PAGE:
In this shot, I found the added bonus of the Star Flower nestled up against the Lady Slipper.

Sony DSC H50 at full wide and macro (taken just about touching the LS). F3.5 @ 1/60th @ ISO 100. Programed auto.

Slight Recovery in Lightroom, along with added Clarity and Vibrance and Sharpen. Blackpoint to the right. Cropped for composition. Because the background was a bit too distracting, I used the Local Adjustments brush to paint on a mask over the background, and then decreased Clarity and Contrast.

From Around Home Kennebunk ME.

28
May
09

2/28/2009

Barberry (Laudholm Farms)

Barberry (Laudholm Farms)

Evidently I have never been to Laudholm Farms (Wells National Estuarine Research Center) when the Barberry was in bloom, or perhaps, as it seems, it is simply a bumper year for wildflowers and flowering shurbs of all kinds. I certainly remember nothing like the Barberry show this year.

Barberry produces pendent clusters of yellow flowers, like hanging bells of yellow bells, along the length of the sharp barbed whips. For this shot, I framed a whip against the sky and fields of the farm.

Sony DSC H50 at full wide. F5.6 @ 1/640th @ ISO 100. Programed auto.

Because I wanted to get the foreground detail and maintain realistic exposure of the background, I had to let the camera underexpose the flowers. In Lightroom, I used the Fill Light tool to bring them back up, remembering that they were not in full sun and need to be darker. Added Clarity, and very slight added Vibrance (vibrance can easily over do the yellows). Sharpen.

From Around Home Kennebunk ME.

And here, for context is a shot of the underside of a laden whip.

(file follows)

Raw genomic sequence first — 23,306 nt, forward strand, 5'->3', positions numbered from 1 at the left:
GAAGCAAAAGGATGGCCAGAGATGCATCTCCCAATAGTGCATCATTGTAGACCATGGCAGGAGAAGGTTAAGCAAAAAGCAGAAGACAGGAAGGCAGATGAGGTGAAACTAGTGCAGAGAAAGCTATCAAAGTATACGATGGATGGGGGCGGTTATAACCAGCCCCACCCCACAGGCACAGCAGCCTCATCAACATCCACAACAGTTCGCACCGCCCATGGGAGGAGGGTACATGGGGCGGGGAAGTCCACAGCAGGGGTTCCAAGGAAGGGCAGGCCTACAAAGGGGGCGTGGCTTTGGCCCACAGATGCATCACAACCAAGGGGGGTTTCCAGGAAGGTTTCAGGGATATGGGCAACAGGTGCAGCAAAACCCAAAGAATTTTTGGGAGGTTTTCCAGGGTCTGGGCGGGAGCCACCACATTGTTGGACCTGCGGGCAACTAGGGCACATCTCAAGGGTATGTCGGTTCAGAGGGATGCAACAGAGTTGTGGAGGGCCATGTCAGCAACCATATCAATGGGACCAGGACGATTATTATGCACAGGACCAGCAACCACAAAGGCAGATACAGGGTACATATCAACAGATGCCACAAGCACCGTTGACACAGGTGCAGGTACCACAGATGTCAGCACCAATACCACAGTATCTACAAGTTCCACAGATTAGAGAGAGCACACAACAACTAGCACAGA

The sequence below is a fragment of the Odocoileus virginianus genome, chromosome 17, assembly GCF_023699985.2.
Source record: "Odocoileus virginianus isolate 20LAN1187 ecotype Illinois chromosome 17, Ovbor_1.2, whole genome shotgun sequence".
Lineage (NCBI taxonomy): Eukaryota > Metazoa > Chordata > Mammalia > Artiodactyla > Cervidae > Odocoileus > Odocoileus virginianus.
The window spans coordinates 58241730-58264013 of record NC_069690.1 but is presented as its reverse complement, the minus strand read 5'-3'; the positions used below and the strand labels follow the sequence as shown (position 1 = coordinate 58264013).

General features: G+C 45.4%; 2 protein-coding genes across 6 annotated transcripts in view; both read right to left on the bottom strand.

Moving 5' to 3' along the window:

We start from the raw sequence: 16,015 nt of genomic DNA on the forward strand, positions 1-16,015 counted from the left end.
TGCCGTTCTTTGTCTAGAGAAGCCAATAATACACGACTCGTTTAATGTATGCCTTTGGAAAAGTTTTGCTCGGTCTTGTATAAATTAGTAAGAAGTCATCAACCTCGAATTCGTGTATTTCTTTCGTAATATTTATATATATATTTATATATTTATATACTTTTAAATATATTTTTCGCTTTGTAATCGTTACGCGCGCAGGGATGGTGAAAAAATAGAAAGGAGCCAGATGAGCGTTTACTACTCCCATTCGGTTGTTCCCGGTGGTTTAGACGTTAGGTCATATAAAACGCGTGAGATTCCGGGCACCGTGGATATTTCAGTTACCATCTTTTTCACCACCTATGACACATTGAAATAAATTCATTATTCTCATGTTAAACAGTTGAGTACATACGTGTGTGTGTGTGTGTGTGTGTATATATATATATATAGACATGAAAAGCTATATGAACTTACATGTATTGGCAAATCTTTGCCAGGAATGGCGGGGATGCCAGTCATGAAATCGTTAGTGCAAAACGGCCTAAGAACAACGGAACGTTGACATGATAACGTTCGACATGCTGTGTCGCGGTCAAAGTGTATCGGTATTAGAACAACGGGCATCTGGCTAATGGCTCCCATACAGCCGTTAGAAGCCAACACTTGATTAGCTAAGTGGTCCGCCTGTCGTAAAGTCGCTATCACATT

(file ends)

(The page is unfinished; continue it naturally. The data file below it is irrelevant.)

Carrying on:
Barberry from Below

Barberry from Below

And one showing the larger structure of the plant.

The full context...

The full context...

27
May
09

5/27/2009

Fringed Polygala (Gaywings)

Fringed Polygala (Gaywings)

This is a somewhat unconventional composition but the subject suggest it. Normally you would want the subject facing into the image, not pushing its way out (not necessarily terms we apply to flowers, but in this case they are apt). And, again, in this case, we violate the rule because it adds a dynamic tension that makes the image (I think) more interesting.

This flower is only about 1 inch in diameter and grows about that from the ground, so I am right down on the forest floor for this shot, with the camera resting among the ferns and other wildflowers (carefully so as not to crush anything).

Sony DSC H50 at full wide and macro. F4.0 @ 1/125th @ ISO 100. Programed auto.

In Lightroom, just my usual added Clarity and Vibrance and sharpen. Blackpoint slid to the right slightly to intensify the color.

From Rachel Carson NWR Seasons.

And the more traditional view.

The more tradition view of Fringed Polygala

The more tradition view of Fringed Polygala

26
May
09

5/26/2009

Foam Flower against the Log

Mayflower against the Log

It is the season for these close up views, low to the ground where suddenly everything is in flower. Canada May Flower. It was all over, but it is small and tends be hard to photograph because it is hard to make it pop out from the confused background of the forest floor. Here the log made a nice backdrop.

Sony DSC H50 at full wide and macro. F4.0 @ 1/60th @ ISO 100. Programed Auto. -.7 EV exposure compensation to preserve detail in the white blooms.

In Lightroom, some Recovery for the blooms, added Clarity and Vibrance, sharpen.

From Rachel Carson NWR Seasons.

25
May
09

5/25/2009

Lady Slipper (another view)

Lady Slipper (another view)

Another Lady Slipper (or two). On this one you can see the hairs on the inflated petal. Taken from 1/4 inch or so with the macro on the H50.

Sony DSC H50 at full wide and macro. F4.0 @ 1/125th @ ISO 100. Programed Auto.

Cropped slightly from the left for composition. Added Vibrance and Clarity, sharpened.

From Rachel Carson NWR Seasons.